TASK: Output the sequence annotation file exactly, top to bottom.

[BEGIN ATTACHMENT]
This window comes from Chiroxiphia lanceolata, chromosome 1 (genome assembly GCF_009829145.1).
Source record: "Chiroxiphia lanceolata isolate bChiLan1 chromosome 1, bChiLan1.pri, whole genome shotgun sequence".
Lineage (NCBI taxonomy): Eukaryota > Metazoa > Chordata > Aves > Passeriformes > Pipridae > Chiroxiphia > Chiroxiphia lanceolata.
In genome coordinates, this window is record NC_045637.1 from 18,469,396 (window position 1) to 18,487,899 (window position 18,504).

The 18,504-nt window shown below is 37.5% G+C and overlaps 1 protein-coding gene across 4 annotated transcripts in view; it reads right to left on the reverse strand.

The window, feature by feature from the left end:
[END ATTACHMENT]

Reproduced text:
This window comes from Chiroxiphia lanceolata, chromosome 1 (genome assembly GCF_009829145.1).
Source record: "Chiroxiphia lanceolata isolate bChiLan1 chromosome 1, bChiLan1.pri, whole genome shotgun sequence".
Lineage (NCBI taxonomy): Eukaryota > Metazoa > Chordata > Aves > Passeriformes > Pipridae > Chiroxiphia > Chiroxiphia lanceolata.
In genome coordinates, this window is record NC_045637.1 from 18,469,396 (window position 1) to 18,487,899 (window position 18,504).

The 18,504-nt window shown below is 37.5% G+C and overlaps 1 protein-coding gene across 4 annotated transcripts in view; it reads right to left on the reverse strand.

The window, feature by feature from the left end: